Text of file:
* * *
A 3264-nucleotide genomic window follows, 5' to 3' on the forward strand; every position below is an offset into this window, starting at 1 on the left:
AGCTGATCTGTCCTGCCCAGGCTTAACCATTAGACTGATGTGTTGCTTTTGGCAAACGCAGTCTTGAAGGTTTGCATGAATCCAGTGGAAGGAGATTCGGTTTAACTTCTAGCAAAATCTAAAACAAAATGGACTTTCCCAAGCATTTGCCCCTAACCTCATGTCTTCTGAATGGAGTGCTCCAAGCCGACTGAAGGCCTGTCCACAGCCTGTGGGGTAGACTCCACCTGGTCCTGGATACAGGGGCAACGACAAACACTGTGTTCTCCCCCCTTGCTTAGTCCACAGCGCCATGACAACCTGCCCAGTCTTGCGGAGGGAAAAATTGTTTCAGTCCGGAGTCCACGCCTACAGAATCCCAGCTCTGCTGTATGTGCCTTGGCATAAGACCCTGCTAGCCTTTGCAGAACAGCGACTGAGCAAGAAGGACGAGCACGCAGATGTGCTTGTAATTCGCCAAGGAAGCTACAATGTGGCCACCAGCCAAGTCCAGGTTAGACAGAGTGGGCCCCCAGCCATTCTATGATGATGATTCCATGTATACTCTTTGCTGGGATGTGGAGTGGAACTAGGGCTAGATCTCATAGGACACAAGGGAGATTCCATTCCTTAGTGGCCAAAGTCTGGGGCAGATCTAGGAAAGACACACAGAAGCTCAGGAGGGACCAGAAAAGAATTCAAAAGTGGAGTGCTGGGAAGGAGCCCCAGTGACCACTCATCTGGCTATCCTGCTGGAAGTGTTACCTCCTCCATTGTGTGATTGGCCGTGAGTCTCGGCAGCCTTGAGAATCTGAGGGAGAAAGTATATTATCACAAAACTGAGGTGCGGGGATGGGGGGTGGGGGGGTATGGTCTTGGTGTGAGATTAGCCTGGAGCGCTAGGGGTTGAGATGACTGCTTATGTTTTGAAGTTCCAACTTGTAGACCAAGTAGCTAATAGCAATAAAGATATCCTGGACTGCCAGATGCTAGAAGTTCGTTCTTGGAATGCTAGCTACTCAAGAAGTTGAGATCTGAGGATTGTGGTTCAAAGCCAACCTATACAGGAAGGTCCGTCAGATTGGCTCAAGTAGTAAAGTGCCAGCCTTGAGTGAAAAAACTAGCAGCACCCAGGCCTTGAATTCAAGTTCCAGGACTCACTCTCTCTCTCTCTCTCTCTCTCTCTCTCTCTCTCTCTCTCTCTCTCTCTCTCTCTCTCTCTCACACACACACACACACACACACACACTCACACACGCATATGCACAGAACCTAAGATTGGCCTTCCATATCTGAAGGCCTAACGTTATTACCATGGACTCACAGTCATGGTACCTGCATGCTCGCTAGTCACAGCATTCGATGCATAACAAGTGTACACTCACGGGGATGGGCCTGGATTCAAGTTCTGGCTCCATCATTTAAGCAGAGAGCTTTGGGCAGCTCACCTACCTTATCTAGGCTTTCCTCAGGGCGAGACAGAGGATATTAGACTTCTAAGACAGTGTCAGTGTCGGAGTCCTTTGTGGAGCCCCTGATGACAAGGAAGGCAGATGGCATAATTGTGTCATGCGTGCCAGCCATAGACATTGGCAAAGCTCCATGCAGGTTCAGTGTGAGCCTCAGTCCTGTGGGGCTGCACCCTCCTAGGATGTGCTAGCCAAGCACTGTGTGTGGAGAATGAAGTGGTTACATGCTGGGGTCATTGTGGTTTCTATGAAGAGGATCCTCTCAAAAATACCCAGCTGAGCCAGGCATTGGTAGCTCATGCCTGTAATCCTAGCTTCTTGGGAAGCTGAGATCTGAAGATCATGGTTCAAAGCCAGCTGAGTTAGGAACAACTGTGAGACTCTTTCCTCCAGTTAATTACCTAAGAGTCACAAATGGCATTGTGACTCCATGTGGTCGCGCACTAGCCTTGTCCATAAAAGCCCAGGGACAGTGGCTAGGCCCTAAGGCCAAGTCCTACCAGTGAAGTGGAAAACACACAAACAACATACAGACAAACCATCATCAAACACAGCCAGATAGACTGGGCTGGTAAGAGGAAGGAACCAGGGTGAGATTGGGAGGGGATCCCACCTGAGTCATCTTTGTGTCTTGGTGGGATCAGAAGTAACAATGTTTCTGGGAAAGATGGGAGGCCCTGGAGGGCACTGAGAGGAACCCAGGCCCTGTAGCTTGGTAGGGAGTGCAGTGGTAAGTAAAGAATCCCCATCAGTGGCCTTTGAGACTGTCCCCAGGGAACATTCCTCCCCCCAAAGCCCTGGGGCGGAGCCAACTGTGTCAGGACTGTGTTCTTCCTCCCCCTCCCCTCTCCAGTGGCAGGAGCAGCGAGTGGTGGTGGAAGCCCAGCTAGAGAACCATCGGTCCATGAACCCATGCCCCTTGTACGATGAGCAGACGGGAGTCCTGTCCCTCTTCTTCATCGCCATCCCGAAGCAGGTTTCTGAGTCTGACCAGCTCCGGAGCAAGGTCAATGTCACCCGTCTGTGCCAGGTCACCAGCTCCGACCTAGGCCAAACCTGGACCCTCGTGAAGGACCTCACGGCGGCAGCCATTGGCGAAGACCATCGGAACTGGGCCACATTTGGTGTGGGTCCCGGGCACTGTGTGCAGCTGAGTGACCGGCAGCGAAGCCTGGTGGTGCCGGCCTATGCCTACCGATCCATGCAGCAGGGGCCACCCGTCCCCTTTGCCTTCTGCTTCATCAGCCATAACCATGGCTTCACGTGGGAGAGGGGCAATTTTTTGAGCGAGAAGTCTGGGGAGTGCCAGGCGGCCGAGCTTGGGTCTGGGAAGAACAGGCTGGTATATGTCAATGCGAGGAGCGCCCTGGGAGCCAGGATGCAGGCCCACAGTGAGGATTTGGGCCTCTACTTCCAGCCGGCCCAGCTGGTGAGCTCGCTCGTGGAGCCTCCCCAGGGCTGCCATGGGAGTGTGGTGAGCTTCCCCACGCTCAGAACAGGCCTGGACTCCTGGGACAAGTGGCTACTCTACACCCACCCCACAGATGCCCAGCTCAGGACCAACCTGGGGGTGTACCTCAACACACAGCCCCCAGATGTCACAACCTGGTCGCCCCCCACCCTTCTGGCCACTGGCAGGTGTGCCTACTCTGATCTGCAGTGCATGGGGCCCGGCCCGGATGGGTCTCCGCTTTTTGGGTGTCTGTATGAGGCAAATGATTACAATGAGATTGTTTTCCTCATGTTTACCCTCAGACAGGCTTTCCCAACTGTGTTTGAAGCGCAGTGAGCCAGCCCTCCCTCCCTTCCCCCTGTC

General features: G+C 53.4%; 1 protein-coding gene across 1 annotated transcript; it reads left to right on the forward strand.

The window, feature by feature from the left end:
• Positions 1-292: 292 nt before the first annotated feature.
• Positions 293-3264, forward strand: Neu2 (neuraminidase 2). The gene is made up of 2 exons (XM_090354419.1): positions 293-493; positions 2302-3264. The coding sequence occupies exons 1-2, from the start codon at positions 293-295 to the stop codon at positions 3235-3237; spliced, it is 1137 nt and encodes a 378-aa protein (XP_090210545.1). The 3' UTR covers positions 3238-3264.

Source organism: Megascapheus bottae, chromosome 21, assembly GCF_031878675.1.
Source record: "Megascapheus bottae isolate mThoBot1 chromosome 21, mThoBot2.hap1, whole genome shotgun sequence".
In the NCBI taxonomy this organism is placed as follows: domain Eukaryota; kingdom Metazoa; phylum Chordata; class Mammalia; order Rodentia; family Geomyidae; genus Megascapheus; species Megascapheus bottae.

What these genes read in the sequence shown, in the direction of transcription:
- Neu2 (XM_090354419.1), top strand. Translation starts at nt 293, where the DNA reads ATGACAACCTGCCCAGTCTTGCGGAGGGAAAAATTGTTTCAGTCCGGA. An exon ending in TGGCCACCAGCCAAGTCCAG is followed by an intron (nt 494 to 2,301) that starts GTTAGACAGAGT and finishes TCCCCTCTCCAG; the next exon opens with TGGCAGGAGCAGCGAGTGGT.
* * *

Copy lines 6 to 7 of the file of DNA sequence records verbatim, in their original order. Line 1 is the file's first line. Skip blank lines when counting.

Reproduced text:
• Positions 293-3264, forward strand: Neu2 (neuraminidase 2). The gene is made up of 2 exons (XM_090354419.1): positions 293-493; positions 2302-3264. The coding sequence occupies exons 1-2, from the start codon at positions 293-295 to the stop codon at positions 3235-3237; spliced, it is 1137 nt and encodes a 378-aa protein (XP_090210545.1). The 3' UTR covers positions 3238-3264.

Source organism: Megascapheus bottae, chromosome 21, assembly GCF_031878675.1.